Offerings ban on Tai Po Wishing Tree to stay
Visitors may never get another chance to throw wishes tied with oranges onto the Wishing Tree in Tai Po because an indefinite ban has been imposed to protect the banyan from further damage.
A temporary ban was due to end yesterday, but a spokeswoman for the Home Affairs Department said throwing offering placards and oranges would be prohibited until further notice.
'The ban has been extended, and it is not known when it will be lifted. The most important thing is to let the Wishing Tree recover,' she said.
'We appeal to members of the public not to throw things onto the tree, and we are still studying other alternatives to keep the custom.'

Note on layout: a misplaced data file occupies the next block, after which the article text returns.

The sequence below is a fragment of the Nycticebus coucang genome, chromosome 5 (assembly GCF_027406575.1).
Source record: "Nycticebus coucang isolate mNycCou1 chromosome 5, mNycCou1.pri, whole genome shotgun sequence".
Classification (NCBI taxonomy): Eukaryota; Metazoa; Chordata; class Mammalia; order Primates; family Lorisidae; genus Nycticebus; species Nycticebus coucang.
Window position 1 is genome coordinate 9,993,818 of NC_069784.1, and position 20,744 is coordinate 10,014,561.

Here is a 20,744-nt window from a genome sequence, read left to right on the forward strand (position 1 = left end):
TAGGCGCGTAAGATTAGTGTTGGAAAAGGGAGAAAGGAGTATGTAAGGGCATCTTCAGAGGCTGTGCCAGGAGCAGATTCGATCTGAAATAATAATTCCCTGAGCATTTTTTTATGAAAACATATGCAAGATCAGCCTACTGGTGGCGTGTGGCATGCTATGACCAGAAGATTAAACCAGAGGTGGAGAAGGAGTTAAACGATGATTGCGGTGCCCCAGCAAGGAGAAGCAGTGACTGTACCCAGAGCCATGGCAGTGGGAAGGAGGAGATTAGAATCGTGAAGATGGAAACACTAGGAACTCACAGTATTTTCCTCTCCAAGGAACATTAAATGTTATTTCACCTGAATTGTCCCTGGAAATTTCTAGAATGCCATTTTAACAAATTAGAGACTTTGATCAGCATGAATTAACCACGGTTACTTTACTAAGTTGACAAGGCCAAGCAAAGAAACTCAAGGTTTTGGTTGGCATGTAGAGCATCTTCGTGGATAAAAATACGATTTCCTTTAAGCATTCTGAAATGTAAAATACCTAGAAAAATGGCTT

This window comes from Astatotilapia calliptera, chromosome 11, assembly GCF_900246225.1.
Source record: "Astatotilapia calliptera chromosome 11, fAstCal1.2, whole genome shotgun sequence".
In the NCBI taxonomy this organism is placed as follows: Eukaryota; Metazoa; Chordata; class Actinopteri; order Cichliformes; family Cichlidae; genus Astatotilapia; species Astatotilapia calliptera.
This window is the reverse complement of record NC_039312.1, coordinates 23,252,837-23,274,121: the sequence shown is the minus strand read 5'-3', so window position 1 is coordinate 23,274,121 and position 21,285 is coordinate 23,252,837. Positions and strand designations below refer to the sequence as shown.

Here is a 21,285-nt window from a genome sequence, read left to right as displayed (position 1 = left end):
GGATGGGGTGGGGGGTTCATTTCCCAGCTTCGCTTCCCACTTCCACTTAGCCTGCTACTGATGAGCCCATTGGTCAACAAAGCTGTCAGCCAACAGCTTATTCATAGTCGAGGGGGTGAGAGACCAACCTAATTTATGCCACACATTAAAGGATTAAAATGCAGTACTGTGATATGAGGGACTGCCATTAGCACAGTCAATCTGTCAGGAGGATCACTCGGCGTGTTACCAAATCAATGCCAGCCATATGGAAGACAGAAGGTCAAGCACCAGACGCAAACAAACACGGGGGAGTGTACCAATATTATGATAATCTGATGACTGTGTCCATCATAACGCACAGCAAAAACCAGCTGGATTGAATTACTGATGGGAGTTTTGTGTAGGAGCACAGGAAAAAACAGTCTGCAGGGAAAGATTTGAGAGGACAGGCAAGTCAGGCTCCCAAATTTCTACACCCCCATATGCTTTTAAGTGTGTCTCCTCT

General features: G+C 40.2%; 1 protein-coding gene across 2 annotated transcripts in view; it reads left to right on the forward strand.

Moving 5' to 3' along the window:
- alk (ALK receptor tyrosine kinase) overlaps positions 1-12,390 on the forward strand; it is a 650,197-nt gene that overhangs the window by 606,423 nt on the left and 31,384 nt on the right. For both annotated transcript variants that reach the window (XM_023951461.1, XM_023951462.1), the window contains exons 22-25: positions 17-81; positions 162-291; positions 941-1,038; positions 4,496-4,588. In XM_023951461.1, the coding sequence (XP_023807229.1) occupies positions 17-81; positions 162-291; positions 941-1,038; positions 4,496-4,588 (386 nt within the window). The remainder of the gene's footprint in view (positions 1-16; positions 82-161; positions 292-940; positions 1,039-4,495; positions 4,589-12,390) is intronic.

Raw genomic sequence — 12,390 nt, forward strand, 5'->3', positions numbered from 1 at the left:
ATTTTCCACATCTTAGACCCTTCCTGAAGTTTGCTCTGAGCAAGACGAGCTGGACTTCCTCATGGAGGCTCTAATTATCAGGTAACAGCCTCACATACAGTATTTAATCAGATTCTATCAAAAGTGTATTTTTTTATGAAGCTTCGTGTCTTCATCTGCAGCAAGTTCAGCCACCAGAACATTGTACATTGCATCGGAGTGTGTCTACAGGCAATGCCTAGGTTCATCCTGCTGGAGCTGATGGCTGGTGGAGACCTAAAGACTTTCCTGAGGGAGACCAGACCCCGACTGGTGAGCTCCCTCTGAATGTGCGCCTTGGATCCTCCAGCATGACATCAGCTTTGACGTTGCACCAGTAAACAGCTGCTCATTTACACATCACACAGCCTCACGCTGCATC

Home Affairs Department director Pamela Tan Kam Mei-wah earlier said the government was considering placing a wooden frame at the tourist spot in Lam Tsuen for worshippers to hang wishes on, instead of throwing oranges and offerings onto the Wishing Tree.
But no decision has been made so far, as the department is still studying the proposal.
The temporary ban was first imposed on Monday last week, two days after a branch of the banyan, thought to be up to 80 years old, fell and injured two people during the Lunar New Year holiday.
The department said all unhealthy branches were removed, and wounds on the tree had been treated to avoid infection and deter pests.
Further action will be taken to loosen soil, allowing water and nutrition to reach the roots, as the area around the Wishing Tree is covered with cement and bricks.
Health checks will be conducted on the tree today by the head of the geography department at Hong Kong University, Jim Chi-yung, and his students, tree experts from Kadoorie Farm, the Agriculture, Fisheries and Conservation Department, and the Leisure and Cultural Services Department.